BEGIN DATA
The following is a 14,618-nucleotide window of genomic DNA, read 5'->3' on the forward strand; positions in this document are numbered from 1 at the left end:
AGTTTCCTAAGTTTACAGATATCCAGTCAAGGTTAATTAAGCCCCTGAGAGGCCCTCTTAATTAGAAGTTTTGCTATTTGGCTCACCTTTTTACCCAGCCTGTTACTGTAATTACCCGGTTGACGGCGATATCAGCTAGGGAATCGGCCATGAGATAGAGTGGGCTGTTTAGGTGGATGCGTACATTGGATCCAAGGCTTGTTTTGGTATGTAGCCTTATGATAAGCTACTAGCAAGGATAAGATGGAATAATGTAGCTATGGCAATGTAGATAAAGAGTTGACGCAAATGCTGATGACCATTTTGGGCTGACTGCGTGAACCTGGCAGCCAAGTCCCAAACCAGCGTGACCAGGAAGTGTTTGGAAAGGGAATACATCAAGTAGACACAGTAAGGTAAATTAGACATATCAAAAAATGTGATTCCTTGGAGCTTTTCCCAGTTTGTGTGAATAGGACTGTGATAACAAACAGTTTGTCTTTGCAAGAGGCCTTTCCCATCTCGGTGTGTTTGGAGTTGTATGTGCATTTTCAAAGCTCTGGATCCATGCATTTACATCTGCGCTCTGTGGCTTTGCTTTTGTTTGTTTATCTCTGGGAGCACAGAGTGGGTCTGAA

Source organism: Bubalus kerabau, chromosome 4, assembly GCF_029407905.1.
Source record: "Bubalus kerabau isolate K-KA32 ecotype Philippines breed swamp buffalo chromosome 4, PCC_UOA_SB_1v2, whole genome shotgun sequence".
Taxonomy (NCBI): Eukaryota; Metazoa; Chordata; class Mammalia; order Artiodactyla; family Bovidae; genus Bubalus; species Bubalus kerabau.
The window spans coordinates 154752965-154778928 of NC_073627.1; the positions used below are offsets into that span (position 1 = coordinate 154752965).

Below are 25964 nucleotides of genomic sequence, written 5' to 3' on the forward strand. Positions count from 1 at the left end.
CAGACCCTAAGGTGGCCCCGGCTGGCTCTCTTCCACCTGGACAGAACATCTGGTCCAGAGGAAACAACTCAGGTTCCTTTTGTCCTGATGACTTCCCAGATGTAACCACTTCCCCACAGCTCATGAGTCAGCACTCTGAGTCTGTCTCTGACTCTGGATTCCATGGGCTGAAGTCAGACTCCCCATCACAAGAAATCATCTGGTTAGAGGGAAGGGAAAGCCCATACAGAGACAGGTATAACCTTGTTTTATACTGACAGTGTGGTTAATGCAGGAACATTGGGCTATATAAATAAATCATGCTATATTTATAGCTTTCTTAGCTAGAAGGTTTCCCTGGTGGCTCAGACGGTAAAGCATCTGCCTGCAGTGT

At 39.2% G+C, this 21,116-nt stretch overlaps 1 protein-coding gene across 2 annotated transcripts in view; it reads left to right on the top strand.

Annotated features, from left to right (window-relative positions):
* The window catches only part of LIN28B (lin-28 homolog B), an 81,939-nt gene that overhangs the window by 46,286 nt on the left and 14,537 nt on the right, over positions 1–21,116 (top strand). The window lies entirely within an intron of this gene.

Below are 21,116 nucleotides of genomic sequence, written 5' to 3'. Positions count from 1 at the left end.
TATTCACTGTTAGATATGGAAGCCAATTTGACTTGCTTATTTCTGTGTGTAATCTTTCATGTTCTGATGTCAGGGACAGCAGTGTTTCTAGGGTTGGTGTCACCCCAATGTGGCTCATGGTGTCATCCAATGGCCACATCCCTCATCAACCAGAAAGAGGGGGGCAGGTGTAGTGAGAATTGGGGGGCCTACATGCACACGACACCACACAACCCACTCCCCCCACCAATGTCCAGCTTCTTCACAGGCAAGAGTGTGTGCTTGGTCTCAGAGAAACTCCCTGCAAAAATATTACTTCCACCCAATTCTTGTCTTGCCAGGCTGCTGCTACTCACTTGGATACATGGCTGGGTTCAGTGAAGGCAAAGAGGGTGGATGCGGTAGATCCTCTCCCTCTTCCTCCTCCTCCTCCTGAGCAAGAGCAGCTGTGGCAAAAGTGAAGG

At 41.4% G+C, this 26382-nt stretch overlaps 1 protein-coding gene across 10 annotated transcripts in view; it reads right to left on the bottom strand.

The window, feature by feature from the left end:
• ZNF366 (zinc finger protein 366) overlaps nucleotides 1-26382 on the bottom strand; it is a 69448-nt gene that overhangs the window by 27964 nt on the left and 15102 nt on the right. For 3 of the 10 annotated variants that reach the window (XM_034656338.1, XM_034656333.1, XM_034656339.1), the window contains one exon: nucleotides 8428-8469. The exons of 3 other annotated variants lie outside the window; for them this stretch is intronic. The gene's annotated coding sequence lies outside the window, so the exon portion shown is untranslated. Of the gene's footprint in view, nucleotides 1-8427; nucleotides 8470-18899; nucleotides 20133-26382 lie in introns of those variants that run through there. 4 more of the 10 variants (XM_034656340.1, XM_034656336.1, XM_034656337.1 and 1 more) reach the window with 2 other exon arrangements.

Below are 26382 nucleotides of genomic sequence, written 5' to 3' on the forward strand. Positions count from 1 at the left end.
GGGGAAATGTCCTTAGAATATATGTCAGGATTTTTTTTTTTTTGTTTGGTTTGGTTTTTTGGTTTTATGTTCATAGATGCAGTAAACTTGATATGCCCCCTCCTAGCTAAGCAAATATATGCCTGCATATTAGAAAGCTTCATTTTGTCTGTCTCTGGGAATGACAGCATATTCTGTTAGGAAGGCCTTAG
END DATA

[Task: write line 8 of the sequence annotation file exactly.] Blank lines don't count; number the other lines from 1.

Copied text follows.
CAGACCCTAAGGTGGCCCCGGCTGGCTCTCTTCCACCTGGACAGAACATCTGGTCCAGAGGAAACAACTCAGGTTCCTTTTGTCCTGATGACTTCCCAGATGTAACCACTTCCCCACAGCTCATGAGTCAGCACTCTGAGTCTGTCTCTGACTCTGGATTCCATGGGCTGAAGTCAGACTCCCCATCACAAGAAATCATCTGGTTAGAGGGAAGGGAAAGCCCATACAGAGACAGGTATAACCTTGTTTTATACTGACAGTGTGGTTAATGCAGGAACATTGGGCTATATAAATAAATCATGCTATATTTATAGCTTTCTTAGCTAGAAGGTTTCCCTGGTGGCTCAGACGGTAAAGCATCTGCCTGCAGTGT